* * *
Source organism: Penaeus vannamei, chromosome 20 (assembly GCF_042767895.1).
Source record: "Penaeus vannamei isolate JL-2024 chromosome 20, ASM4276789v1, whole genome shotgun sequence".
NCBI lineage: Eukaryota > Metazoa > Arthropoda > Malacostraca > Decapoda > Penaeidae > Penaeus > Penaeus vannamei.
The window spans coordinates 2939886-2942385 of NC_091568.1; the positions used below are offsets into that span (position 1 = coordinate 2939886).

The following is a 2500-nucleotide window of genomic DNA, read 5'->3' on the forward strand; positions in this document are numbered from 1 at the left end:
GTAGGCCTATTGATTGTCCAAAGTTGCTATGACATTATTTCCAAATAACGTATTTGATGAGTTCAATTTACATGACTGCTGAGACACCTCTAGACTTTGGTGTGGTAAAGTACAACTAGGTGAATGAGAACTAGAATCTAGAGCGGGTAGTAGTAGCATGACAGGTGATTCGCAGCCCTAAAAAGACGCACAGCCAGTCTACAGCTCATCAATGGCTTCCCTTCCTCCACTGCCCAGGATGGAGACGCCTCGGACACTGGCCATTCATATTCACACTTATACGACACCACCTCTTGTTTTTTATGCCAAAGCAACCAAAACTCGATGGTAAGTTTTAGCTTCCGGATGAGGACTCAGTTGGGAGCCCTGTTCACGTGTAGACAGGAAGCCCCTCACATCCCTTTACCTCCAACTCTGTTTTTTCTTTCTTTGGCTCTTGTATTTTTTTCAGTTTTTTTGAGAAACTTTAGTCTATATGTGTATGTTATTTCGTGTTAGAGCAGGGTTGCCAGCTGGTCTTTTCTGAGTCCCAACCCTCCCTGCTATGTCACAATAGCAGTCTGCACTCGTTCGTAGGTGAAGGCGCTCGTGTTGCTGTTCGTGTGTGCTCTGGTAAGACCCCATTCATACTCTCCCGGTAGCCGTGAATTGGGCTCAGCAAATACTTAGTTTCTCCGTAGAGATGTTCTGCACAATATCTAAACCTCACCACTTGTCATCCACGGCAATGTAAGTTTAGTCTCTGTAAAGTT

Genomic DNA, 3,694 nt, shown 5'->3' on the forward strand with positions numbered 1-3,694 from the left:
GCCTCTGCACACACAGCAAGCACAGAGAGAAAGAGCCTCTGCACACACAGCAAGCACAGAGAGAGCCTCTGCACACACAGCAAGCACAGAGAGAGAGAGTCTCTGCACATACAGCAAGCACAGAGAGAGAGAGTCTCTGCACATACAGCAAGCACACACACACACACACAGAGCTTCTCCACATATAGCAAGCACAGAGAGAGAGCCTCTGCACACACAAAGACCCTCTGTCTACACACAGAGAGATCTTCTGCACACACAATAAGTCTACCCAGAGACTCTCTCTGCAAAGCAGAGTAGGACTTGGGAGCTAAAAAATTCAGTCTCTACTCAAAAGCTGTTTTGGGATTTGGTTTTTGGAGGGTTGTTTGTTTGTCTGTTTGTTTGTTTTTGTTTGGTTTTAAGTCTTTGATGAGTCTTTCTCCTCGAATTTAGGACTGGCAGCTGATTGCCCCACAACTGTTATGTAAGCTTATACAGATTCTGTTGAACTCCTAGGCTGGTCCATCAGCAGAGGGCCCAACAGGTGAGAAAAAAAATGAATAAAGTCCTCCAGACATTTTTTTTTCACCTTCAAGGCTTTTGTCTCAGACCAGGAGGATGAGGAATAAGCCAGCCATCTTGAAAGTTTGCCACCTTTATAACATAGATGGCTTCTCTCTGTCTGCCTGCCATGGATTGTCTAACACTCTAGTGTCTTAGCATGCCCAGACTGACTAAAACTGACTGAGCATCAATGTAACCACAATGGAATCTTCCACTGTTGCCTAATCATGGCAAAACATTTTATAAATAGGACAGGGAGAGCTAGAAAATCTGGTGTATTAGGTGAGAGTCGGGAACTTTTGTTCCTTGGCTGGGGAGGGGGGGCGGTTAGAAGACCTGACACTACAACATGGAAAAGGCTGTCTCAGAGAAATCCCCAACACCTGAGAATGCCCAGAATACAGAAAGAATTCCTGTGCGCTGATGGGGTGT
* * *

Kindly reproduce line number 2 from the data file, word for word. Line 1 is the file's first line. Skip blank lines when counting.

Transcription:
Source record: "Penaeus vannamei isolate JL-2024 chromosome 20, ASM4276789v1, whole genome shotgun sequence".